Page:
This course explores the criminalization of youth and its effects in today's society. The criminalization of youth refers to the myriad ways in which youth in the U.S. are ignored, mistreated, or otherwise excluded and incarcerated by society long before they are sentenced to time behind bars. The study of the criminalization of youth seeks to investigate U.S. systems and structures that treat young people like criminals, police their bodies, and hold young people accountable for larger systemic and institutional failures. The course begins with an investigation of the overpolicing of young people, especially young people of color, in communities and schools. Then, by examining these issues, students search for possible alternatives to the criminalization of youth.
Prerequisite: PRCJ 250
PRCJ 280, The American Court System, 3 Units
Students in this course analyze the structure, process, and personnel involved in the American court system. By examining state and federal courts, students discover the relationship between the judiciary and other criminal justice functions. Special emphasis is given to current court reform programs and the role of technology in the courtroom.
PRCJ 310, Criminological Theories, 3 Units
In this course, students identify different perspectives of crime causation and critically assess why people commit crimes. Included are the ideas, worldviews, and theories common to criminal justice professions regarding criminal motivation, what is considered a criminal act, how those acts should be handled, and the role of professionals in the criminal justice system.
PRCJ 340, Victimology, 3 Units
This course provides advanced study and critical appraisal of the theories and recent research on victims of crime. Such analysis focuses on the physical, emotional, and financial harm people suffer because of criminal activities, and the role of the victim in the criminal justice system. By exploring the relationships between the offender, the victim, and the criminal justice system, students gain a greater understanding of the frequently forgotten victims of crime. Students also discuss the programs and policies that have resulted from society's increasing concern about the rights of victims.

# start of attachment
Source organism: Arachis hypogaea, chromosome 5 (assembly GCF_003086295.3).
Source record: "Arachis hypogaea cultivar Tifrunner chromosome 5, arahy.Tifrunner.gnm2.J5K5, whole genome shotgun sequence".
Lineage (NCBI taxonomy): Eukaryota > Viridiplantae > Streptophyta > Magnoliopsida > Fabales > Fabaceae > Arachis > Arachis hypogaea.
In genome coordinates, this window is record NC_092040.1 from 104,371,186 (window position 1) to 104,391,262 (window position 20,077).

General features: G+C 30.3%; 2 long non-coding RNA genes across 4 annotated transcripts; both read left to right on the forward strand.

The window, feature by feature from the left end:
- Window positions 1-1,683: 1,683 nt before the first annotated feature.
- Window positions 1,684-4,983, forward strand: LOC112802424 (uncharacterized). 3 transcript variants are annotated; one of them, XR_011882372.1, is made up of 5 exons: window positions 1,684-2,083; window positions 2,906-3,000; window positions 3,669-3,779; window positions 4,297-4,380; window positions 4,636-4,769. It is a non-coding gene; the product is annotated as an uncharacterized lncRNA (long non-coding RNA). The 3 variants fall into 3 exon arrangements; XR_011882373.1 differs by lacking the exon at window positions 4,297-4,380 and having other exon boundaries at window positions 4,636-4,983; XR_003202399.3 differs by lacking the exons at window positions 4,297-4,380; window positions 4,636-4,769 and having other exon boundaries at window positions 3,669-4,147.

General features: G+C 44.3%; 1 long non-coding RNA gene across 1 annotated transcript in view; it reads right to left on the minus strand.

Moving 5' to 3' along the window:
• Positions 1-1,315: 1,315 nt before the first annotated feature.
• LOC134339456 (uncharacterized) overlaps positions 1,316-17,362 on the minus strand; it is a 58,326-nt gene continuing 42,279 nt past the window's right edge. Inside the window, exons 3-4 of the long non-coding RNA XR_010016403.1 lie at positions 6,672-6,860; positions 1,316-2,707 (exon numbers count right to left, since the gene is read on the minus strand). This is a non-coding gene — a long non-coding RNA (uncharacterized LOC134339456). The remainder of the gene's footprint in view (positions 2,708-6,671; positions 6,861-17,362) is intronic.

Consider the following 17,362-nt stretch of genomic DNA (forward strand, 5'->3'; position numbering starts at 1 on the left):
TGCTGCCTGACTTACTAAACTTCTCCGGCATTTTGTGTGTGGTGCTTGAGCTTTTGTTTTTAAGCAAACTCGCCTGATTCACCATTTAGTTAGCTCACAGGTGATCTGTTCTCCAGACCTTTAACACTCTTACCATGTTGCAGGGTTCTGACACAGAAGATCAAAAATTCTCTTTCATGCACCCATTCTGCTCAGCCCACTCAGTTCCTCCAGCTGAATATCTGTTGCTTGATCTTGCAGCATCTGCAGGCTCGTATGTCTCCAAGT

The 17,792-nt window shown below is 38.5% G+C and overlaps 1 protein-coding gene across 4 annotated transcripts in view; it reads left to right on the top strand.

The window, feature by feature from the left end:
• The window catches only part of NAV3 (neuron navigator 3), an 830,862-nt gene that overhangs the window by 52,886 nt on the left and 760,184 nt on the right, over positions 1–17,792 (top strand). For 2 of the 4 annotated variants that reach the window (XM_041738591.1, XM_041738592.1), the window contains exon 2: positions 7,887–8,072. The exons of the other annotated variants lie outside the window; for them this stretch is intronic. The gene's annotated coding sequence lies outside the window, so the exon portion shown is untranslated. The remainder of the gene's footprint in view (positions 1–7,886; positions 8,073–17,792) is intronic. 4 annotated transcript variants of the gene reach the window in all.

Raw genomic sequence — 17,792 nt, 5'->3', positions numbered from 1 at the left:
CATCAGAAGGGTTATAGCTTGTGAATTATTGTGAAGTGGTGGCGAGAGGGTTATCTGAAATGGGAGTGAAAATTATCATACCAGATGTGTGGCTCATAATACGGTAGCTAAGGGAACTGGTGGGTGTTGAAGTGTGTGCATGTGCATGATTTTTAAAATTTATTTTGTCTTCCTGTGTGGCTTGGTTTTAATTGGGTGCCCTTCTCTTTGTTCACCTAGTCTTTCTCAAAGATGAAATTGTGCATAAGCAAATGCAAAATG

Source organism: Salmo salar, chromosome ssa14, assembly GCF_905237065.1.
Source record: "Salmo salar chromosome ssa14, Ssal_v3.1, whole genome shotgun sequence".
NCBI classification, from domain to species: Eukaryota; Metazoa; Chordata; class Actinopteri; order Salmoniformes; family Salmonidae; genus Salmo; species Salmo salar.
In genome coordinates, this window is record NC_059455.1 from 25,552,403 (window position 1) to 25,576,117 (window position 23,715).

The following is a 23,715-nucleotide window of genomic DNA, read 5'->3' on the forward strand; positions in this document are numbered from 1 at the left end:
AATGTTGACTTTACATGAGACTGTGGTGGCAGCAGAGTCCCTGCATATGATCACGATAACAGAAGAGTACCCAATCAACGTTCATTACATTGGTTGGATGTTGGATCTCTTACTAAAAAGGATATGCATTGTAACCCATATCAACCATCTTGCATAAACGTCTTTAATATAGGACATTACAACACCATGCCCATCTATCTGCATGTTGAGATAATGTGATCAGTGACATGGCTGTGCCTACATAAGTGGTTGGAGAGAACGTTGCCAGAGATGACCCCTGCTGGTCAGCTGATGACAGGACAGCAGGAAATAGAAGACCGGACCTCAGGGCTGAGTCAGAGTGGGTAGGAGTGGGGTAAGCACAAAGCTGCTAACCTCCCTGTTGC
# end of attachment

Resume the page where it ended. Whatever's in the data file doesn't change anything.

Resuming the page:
PRCJ 350, Race, Ethnicity, and Crime, 3 Units
Race, ethnicity, socioeconomic class, gender, and age are critical factors in the administration of criminal justice in the United States. Students in this course critically examine race, ethnicity, and socioeconomic class within the U.S. criminal justice system as they explore the experiences of different racial and ethnic groups with different facets of the criminal justice system (e.g., policing, juvenile justice, sentencing, courts, etc.). Course material also introduces theories about the treatment of the poor compared to that of the nonpoor in criminal offending, and students examine theoretical issues of race and justice. Empirical understandings of the relationship between race, class, and gender and the criminal justice system are also discussed.
PRCJ 351, Criminal Procedure, 3 Units
Students in this course study specific criminal procedural concepts, such as the right to counsel, exclusionary rule, search warrants, permissible warrantless searches, stop and frisk, entrapment, wiretapping, confessions, lineups, jury selection, voir dire, negotiated pleas, and postconviction relief.
Prerequisite: PRCJ 110 or instructor consent.
PRCJ 355, Gender and Crime, 3 Units
Students in this course explore the intersection between gender (with special focus on women) and crime. Topics include gender differences in offending, theoretical explanations for female offending, the social construction of offending, women as victims of crime and violence, the sexualization and criminalization of women's bodies, women's experiences with prison and the criminal justice system, and women working in criminal justice fields.